A Reflection After 28 Years And 200 Rainier Summits

August 31, 2015

By Craig John

Twenty eight years ago I worked my first climb as a guide on Mt. Rainier. It was actually a week long seminar with five other guides, one of which was Nawang Gombu Sherpa.

We had done three days of training which included ice axe arrest, cramponing, rope travel for glaciers, snow anchors and crevasse rescue and were prepared for our summit attempt. Though Gombu had more experience than the rest of us guides put together, he remained in the background throughout the week and assisted as other guides taught the skills that the group had come to learn. Gombu was a modest man. In 1963 he climbed to the summit of Everest with Jim Whittaker and did it again in 1965. He was the nephew of Tenzing Norgay who, with Edmund Hillary, became the first two people to climb to the top of the world in 1953. Climbing was in his blood.

In 1987, the year I started guiding, most of us were wearing fleece and gortex. Not Gombu. On our summit attempt he wore wool pants and shirt and a thin nylon jacket along with a baseball hat. At the start of each break we would all be putting on our heavy layers to keep out the cold while Gombu ate a sandwich and tended to his tired and cold rope team. On the summit he still had only his wool and thin jacket. Apparently neither cold nor altitude bothered him.

The last day of the trip was started with ice climbing on seracs on the Cowlitz Glacier. Gombu moved up the steep terrain like it was second nature. Each participant took their turn swinging two ice axes and kicking in their crampons to make their way up the steep ice. But clients and guides alike couldn’t match Gombu’s swiftness or grace. As the day wound down and we were getting close to our departure from Camp Muir for the trip to Paradise a couple of the participants said they wanted to get some pictures of Gombu. They asked if he would rappel down Muir Peak as it would make for spectacular photos. He agreed and came over to me and asked to borrow my brand new gloves which were one of the two guide issue pieces of gear that new guides got. I was pretty proud of those gloves. I had never been given anything for free. I handed them over to Gombu and watched him make his way up Muir Peak. When he got to the top he didn’t bother to use a harness and rappel devise like most of us, he just wrapped the rope around his body and started walking down the steep backside of the peak. The rope he chose to use was an old piece of Goldline, something that you would see used in the 1930’s, 40’s, 50’s and 60’s…..but not the 80’s. It was a braded rope with an extremely rough feel to it. But that was indeed what he used. As he slid down the rope I could almost feel the rope burning and ripping to shreads the palms of my brand new gloves that were supposed to last a whole season. When he got to the bottom he walked over to our crowd that were watching him and everyone gave him a slap on the back and thanked him for the great performance. As people cleared away to get their packs ready for the descent to Paradise Gombu shook my hand and said thanks while handing me my gloves. As he walked to the bunkhouse, that is now named in his honor, I looked at my new gloves. They were indeed shredded. But they were worn by a man I greatly admired.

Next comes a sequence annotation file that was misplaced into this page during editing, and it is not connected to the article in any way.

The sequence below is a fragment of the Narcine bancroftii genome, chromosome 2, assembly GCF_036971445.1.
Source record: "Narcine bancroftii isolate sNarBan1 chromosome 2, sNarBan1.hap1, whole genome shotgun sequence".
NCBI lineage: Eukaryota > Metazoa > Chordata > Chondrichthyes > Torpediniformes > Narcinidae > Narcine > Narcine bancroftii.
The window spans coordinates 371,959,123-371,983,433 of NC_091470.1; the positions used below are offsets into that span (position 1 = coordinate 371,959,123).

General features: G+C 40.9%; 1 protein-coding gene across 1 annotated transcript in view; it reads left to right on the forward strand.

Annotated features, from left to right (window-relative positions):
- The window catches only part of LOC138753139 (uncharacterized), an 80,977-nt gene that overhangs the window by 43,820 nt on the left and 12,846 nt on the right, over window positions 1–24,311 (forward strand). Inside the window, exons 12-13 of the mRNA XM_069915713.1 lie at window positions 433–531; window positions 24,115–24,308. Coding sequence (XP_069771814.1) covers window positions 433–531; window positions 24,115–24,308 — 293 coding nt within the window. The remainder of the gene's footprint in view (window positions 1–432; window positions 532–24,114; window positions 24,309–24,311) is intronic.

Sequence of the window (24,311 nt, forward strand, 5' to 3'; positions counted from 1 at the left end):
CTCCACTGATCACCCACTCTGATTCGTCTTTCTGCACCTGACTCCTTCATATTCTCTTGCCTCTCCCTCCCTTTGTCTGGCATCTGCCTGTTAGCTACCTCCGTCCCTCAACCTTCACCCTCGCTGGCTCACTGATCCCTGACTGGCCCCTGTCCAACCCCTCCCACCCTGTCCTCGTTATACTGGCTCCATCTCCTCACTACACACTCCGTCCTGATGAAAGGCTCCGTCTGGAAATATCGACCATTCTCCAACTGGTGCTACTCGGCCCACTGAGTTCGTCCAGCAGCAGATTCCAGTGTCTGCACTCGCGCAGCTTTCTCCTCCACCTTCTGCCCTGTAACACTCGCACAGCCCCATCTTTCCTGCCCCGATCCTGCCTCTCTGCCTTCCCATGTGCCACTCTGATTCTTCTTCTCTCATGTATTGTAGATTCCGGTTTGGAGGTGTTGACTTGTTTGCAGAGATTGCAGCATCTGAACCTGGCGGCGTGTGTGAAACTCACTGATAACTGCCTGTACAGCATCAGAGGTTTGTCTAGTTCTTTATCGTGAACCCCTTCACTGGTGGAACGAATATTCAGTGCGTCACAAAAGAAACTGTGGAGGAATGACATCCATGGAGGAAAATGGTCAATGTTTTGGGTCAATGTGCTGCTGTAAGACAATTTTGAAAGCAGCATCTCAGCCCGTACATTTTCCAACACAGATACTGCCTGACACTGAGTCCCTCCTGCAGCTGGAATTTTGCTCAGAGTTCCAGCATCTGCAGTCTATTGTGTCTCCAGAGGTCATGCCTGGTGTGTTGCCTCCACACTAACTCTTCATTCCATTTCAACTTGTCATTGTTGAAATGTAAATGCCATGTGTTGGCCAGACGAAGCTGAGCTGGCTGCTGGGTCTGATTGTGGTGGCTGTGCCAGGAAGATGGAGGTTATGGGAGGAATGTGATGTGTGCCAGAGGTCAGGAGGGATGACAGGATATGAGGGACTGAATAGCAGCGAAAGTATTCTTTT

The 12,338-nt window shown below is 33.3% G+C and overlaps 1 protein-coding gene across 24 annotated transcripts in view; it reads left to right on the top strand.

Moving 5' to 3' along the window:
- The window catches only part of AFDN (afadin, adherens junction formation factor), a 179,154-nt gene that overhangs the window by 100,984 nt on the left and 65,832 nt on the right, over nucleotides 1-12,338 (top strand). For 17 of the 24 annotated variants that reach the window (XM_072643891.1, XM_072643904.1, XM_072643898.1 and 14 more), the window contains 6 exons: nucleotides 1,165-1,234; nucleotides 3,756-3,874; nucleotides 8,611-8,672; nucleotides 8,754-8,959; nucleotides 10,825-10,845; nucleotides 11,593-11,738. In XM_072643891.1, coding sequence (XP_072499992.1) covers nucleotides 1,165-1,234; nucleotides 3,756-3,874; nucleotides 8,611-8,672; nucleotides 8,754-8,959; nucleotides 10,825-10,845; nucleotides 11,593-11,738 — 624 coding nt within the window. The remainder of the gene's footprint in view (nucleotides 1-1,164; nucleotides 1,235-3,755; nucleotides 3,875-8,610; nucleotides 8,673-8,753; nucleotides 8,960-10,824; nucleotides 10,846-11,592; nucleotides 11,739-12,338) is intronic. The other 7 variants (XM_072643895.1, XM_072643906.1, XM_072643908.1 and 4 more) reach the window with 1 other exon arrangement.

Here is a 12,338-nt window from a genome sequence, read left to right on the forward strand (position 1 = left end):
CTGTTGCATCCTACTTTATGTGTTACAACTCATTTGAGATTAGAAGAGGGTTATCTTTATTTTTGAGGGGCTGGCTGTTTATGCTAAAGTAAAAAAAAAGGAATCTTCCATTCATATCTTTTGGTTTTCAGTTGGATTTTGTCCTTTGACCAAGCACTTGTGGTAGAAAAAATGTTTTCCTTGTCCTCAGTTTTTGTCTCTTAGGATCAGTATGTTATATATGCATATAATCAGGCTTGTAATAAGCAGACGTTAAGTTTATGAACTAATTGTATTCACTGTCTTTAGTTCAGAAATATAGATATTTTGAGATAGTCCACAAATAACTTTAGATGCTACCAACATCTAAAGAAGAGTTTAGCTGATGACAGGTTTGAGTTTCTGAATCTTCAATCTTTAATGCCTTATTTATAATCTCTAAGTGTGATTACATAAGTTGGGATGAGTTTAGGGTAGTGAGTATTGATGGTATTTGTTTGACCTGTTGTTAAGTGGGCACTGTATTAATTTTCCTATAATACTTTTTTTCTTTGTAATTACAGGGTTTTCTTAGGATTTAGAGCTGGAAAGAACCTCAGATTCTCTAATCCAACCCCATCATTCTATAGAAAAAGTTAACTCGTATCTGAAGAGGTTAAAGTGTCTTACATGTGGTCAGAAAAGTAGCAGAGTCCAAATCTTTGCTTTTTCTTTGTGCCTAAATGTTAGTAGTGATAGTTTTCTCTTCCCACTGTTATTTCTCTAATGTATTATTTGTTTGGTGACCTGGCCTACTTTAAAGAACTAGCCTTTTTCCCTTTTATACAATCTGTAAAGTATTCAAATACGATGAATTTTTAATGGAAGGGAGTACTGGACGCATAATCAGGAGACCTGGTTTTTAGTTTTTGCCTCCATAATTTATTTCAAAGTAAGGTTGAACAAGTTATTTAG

Gombu is gone now, but every time I walk into that bunkhouse and see his picture I am reminded of the humble man who did great deeds and blessed us all with his presence.


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